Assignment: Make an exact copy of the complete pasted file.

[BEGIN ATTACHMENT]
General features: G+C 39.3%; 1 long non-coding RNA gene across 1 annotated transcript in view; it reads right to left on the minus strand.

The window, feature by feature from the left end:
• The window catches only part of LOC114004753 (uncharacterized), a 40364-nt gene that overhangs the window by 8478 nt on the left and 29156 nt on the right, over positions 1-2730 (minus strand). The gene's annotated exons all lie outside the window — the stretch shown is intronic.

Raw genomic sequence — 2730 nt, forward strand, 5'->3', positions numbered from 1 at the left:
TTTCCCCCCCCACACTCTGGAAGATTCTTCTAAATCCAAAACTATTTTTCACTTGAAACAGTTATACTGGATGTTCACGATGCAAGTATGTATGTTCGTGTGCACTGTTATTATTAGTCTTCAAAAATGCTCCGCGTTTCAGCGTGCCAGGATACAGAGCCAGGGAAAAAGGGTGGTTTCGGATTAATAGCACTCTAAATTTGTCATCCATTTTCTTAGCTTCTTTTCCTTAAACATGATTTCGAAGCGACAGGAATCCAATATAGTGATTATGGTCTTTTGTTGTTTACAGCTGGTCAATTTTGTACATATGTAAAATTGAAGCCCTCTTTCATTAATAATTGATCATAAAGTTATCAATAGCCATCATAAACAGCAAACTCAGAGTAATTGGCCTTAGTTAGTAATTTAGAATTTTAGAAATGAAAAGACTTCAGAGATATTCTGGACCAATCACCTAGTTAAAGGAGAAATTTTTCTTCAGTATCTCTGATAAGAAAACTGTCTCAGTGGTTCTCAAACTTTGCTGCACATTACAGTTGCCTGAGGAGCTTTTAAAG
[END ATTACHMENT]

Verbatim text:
General features: G+C 39.3%; 1 long non-coding RNA gene across 1 annotated transcript in view; it reads right to left on the minus strand.

The window, feature by feature from the left end:
• The window catches only part of LOC114004753 (uncharacterized), a 40364-nt gene that overhangs the window by 8478 nt on the left and 29156 nt on the right, over positions 1-2730 (minus strand). The gene's annotated exons all lie outside the window — the stretch shown is intronic.

Raw genomic sequence — 2730 nt, forward strand, 5'->3', positions numbered from 1 at the left:
TTTCCCCCCCCACACTCTGGAAGATTCTTCTAAATCCAAAACTATTTTTCACTTGAAACAGTTATACTGGATGTTCACGATGCAAGTATGTATGTTCGTGTGCACTGTTATTATTAGTCTTCAAAAATGCTCCGCGTTTCAGCGTGCCAGGATACAGAGCCAGGGAAAAAGGGTGGTTTCGGATTAATAGCACTCTAAATTTGTCATCCATTTTCTTAGCTTCTTTTCCTTAAACATGATTTCGAAGCGACAGGAATCCAATATAGTGATTATGGTCTTTTGTTGTTTACAGCTGGTCAATTTTGTACATATGTAAAATTGAAGCCCTCTTTCATTAATAATTGATCATAAAGTTATCAATAGCCATCATAAACAGCAAACTCAGAGTAATTGGCCTTAGTTAGTAATTTAGAATTTTAGAAATGAAAAGACTTCAGAGATATTCTGGACCAATCACCTAGTTAAAGGAGAAATTTTTCTTCAGTATCTCTGATAAGAAAACTGTCTCAGTGGTTCTCAAACTTTGCTGCACATTACAGTTGCCTGAGGAGCTTTTAAAG